What I think ‘very Japanese’ and what my guests like to learn at Japanese home cooking class may not be always the same. It is very interesting to discover what people are attracted in our food culture.

Many thanks for coming!

Akiko

 

 

Swordfish Nanbanzuke class with lots of vegetables/ May 2017

Today’s guest was a couple from France visiting various plasces in Japan.

The lady turned out to be on the early stage of her pregnancy.  As a mother of 3 kids, I was really excited to hear that and thought maybe some of the food & nutrition we cook will be becomimg a part of her little baby’s body, who knows!

What we parepared on this class was; Swordfish Nanban Zuke, eggplant with sweet miso sauce, spinach with sesame sauce and miso soup with cabbage and potatoes. Lots of vegetables dishes using naturally fermented  seasonings like Miso, Mirin and Soy sauce.

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Since she was not feeling for a very strong taste, we decided to use less amount of rice vinegar and soy sauce for Nanban Zuke marinade. It is one of the good things about hands-on cooking experience. You can taste your sauce and dishes as we proceed and are always welcome to adjust some parts of the recipe.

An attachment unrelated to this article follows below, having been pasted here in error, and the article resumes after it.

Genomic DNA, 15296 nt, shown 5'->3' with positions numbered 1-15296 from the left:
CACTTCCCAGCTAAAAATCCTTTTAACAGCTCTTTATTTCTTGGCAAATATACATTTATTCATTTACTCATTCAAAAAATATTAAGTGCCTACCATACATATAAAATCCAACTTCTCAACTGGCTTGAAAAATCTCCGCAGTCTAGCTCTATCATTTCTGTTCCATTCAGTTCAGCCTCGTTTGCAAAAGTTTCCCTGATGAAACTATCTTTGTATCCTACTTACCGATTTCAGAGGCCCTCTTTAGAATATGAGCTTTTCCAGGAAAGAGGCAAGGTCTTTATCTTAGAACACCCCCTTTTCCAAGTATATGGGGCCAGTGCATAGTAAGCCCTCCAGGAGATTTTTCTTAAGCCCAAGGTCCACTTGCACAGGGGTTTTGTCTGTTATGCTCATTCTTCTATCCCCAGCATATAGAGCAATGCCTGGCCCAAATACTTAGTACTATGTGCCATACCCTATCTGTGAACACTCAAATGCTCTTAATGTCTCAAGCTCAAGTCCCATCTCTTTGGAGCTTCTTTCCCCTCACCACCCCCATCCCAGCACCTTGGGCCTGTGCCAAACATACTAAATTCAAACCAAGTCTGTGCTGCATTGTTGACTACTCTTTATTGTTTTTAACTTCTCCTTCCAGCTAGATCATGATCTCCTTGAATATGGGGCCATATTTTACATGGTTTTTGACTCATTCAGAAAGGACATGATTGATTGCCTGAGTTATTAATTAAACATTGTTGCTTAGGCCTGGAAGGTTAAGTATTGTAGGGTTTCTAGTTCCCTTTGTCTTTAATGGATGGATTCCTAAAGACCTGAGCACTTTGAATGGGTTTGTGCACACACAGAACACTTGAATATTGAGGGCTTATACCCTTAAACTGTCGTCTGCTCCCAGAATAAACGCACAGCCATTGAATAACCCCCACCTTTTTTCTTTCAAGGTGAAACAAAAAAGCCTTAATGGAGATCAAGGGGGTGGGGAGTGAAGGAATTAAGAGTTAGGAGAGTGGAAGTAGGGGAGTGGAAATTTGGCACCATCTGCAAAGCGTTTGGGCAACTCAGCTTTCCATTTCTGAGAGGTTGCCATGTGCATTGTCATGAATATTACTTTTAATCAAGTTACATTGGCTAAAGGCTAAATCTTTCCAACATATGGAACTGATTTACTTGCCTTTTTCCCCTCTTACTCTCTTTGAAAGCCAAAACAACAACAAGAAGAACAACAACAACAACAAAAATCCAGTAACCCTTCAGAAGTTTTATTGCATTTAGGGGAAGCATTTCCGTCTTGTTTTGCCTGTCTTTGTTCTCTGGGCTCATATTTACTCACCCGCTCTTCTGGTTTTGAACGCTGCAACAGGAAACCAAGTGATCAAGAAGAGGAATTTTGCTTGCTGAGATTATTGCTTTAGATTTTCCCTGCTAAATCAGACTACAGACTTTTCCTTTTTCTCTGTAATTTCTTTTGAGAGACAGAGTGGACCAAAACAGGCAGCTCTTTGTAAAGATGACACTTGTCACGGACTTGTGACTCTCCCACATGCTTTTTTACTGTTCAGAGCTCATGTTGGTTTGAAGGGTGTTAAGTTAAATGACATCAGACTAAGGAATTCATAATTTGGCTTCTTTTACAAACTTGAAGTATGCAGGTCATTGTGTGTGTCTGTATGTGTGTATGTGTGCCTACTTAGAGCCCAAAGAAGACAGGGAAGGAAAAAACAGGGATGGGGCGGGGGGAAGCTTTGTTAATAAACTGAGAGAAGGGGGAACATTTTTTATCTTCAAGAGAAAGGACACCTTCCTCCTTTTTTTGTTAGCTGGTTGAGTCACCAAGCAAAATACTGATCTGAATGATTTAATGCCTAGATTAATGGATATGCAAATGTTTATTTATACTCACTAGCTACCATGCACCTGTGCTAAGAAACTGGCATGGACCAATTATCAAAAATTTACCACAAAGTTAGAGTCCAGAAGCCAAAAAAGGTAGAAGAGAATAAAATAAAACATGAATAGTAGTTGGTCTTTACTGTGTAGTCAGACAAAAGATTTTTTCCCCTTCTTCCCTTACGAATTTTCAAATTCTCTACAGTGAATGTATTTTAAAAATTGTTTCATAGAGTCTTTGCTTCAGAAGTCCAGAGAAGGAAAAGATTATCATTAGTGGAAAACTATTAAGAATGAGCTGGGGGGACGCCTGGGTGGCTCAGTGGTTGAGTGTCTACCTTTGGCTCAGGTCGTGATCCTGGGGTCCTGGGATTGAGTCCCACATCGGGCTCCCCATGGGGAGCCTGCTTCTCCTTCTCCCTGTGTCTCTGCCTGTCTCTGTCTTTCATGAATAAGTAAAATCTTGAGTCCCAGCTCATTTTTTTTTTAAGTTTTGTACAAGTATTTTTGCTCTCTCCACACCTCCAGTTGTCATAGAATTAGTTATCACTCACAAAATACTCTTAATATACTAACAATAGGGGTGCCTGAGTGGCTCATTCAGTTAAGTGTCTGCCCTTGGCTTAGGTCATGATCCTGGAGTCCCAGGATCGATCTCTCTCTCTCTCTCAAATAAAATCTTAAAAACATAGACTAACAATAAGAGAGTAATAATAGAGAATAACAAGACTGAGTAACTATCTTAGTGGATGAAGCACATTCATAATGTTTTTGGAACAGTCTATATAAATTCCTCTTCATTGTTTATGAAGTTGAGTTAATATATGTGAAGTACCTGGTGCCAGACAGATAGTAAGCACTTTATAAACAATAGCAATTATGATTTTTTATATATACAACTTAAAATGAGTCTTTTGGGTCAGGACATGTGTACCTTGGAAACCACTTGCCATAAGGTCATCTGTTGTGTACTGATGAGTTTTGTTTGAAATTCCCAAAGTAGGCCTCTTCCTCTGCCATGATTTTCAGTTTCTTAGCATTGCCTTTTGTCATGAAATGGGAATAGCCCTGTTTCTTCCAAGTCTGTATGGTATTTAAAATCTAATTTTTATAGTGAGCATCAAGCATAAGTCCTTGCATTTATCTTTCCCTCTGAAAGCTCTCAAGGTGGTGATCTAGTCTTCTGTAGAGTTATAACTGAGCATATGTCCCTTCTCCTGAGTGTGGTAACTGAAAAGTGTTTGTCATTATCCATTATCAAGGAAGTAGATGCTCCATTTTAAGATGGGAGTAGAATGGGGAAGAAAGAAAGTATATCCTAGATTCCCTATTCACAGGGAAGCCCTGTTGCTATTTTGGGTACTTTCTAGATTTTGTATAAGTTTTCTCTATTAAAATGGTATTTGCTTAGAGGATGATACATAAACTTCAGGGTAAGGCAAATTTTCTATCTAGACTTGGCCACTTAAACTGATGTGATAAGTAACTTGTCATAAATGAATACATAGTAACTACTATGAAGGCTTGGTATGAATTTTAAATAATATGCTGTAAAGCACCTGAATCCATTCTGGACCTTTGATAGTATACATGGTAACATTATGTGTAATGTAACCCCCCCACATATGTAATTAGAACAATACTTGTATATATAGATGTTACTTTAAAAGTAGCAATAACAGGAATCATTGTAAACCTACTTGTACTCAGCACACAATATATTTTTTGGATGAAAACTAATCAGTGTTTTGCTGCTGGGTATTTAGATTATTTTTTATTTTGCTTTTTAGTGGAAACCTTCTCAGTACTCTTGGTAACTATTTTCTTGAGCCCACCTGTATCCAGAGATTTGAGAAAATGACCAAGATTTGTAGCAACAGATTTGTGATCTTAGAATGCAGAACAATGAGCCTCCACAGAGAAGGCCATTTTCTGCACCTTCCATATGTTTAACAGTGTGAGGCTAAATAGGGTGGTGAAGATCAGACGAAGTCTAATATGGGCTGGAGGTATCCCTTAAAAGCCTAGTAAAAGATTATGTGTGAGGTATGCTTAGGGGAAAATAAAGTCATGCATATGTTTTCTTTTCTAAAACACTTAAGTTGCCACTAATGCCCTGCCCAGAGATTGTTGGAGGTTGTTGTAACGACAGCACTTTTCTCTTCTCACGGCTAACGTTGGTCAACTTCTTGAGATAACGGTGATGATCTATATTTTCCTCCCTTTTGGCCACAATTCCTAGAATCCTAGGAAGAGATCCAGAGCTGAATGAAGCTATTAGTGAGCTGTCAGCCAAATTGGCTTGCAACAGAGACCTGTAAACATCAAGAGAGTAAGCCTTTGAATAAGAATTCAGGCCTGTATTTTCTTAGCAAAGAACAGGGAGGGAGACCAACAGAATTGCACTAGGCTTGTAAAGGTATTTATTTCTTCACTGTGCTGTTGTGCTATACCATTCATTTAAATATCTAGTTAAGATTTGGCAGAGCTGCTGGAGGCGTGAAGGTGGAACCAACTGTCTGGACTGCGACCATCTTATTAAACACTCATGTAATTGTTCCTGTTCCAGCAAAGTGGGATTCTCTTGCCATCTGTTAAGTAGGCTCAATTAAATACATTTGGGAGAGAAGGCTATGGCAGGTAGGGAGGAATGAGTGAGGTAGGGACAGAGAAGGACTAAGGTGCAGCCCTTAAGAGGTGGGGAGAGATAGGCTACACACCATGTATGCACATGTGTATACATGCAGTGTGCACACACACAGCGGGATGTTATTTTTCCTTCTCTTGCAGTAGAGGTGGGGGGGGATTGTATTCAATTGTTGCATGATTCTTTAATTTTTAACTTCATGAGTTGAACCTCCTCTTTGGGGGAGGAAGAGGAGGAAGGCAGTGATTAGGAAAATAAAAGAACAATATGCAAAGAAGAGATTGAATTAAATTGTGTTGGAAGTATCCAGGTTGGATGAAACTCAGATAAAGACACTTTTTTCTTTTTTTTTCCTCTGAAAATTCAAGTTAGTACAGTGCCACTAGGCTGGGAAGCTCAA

Her husband was a keen cook and he was quite knowlegeble about Japanese ingredients, which helped a lot.

I hope they enjoyed their time at my kitchen and their baby was enjoying his/her first Japanese food,too!

Many thaks for coming!

Akiko

 

 

 

 

Ramen & Gyoza cooking with Aussie & French couples / May 2017

By late May, weather in Japan would get quite humid, with our rainy season approaching. Yet we still received quite a few inquiries for hot noodle dish with soup, Ramen.  Indeed it is surprising but I am well aware now that Ramen has truly become one of the most popular Japanese dish around the world. 

On this class, I welcomed two young couples from Australia and France.  I put my air conditioner on so it is cool enough in the room to enjoy hot foods.

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Besides Ramen, we prepared Gyoza, Japanese style pot stickers or dumplings. This dish is also originated from Chinese culinary but we pan-fry them with a lid, instead of boil or steam. When cooked, we dip them in soy sauce and vinegar. If you like it hot and spicy, maybe add a few drips of Chinese hot chili oil which we call La-Yu.